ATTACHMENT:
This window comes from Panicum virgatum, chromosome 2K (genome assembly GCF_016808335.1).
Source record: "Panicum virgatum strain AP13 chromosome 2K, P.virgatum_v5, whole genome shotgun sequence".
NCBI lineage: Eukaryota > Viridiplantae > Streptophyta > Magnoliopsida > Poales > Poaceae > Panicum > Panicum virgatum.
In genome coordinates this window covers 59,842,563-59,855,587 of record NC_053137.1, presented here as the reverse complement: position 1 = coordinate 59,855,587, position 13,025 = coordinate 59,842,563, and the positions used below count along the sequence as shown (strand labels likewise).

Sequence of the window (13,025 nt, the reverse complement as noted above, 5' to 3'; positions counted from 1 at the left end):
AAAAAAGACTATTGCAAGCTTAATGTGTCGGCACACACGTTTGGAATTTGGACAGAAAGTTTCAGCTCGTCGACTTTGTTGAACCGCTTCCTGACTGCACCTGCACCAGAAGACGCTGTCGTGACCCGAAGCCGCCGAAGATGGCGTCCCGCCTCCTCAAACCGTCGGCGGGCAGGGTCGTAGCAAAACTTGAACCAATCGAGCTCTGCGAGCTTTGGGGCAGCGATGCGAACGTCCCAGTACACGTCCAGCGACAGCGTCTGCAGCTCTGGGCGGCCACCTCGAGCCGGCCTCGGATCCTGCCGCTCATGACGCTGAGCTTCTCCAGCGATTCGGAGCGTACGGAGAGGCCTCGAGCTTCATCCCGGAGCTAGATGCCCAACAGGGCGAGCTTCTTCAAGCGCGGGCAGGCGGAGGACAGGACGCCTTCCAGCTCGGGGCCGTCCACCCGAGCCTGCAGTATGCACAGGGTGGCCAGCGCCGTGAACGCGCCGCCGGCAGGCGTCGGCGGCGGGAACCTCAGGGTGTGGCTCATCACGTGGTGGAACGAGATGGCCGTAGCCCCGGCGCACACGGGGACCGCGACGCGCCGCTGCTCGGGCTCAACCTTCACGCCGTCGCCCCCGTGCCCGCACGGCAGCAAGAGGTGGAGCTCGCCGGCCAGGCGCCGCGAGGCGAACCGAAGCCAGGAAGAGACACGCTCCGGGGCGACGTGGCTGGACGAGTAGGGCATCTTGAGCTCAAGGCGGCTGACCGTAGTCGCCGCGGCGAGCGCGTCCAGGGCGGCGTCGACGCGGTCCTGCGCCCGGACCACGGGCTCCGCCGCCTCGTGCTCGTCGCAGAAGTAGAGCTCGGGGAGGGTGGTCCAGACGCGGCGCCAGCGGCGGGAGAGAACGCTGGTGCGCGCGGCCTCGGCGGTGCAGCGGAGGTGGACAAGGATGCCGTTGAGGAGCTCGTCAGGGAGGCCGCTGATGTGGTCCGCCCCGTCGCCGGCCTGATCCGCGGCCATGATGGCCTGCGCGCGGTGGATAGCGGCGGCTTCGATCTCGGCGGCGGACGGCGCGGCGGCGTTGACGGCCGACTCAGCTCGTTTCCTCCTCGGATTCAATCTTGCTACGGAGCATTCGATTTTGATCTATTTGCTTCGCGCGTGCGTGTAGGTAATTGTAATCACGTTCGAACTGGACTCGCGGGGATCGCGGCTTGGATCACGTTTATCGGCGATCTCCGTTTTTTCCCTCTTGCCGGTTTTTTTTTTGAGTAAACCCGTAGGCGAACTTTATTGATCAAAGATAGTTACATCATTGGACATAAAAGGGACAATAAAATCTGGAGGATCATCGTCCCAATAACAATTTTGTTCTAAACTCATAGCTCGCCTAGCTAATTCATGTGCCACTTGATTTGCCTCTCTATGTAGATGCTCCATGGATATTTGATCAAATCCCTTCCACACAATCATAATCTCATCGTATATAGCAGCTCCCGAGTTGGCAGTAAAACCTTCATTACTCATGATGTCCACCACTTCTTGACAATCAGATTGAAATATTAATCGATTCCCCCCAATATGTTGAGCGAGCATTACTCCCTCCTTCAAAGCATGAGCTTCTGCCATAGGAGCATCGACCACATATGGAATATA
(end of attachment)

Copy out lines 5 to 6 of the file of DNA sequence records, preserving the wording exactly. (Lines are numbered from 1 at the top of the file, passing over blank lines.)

Sequence of the window (13,025 nt, the reverse complement as noted above, 5' to 3'; positions counted from 1 at the left end):
AAAAAAGACTATTGCAAGCTTAATGTGTCGGCACACACGTTTGGAATTTGGACAGAAAGTTTCAGCTCGTCGACTTTGTTGAACCGCTTCCTGACTGCACCTGCACCAGAAGACGCTGTCGTGACCCGAAGCCGCCGAAGATGGCGTCCCGCCTCCTCAAACCGTCGGCGGGCAGGGTCGTAGCAAAACTTGAACCAATCGAGCTCTGCGAGCTTTGGGGCAGCGATGCGAACGTCCCAGTACACGTCCAGCGACAGCGTCTGCAGCTCTGGGCGGCCACCTCGAGCCGGCCTCGGATCCTGCCGCTCATGACGCTGAGCTTCTCCAGCGATTCGGAGCGTACGGAGAGGCCTCGAGCTTCATCCCGGAGCTAGATGCCCAACAGGGCGAGCTTCTTCAAGCGCGGGCAGGCGGAGGACAGGACGCCTTCCAGCTCGGGGCCGTCCACCCGAGCCTGCAGTATGCACAGGGTGGCCAGCGCCGTGAACGCGCCGCCGGCAGGCGTCGGCGGCGGGAACCTCAGGGTGTGGCTCATCACGTGGTGGAACGAGATGGCCGTAGCCCCGGCGCACACGGGGACCGCGACGCGCCGCTGCTCGGGCTCAACCTTCACGCCGTCGCCCCCGTGCCCGCACGGCAGCAAGAGGTGGAGCTCGCCGGCCAGGCGCCGCGAGGCGAACCGAAGCCAGGAAGAGACACGCTCCGGGGCGACGTGGCTGGACGAGTAGGGCATCTTGAGCTCAAGGCGGCTGACCGTAGTCGCCGCGGCGAGCGCGTCCAGGGCGGCGTCGACGCGGTCCTGCGCCCGGACCACGGGCTCCGCCGCCTCGTGCTCGTCGCAGAAGTAGAGCTCGGGGAGGGTGGTCCAGACGCGGCGCCAGCGGCGGGAGAGAACGCTGGTGCGCGCGGCCTCGGCGGTGCAGCGGAGGTGGACAAGGATGCCGTTGAGGAGCTCGTCAGGGAGGCCGCTGATGTGGTCCGCCCCGTCGCCGGCCTGATCCGCGGCCATGATGGCCTGCGCGCGGTGGATAGCGGCGGCTTCGATCTCGGCGGCGGACGGCGCGGCGGCGTTGACGGCCGACTCAGCTCGTTTCCTCCTCGGATTCAATCTTGCTACGGAGCATTCGATTTTGATCTATTTGCTTCGCGCGTGCGTGTAGGTAATTGTAATCACGTTCGAACTGGACTCGCGGGGATCGCGGCTTGGATCACGTTTATCGGCGATCTCCGTTTTTTCCCTCTTGCCGGTTTTTTTTTTGAGTAAACCCGTAGGCGAACTTTATTGATCAAAGATAGTTACATCATTGGACATAAAAGGGACAATAAAATCTGGAGGATCATCGTCCCAATAACAATTTTGTTCTAAACTCATAGCTCGCCTAGCTAATTCATGTGCCACTTGATTTGCCTCTCTATGTAGATGCTCCATGGATATTTGATCAAATCCCTTCCACACAATCATAATCTCATCGTATATAGCAGCTCCCGAGTTGGCAGTAAAACCTTCATTACTCATGATGTCCACCACTTCTTGACAATCAGATTGAAATATTAATCGATTCCCCCCAATATGTTGAGCGAGCATTACTCCCTCCTTCAAAGCATGAGCTTCTGCCATAGGAGCATCGACCACATATGGAATATA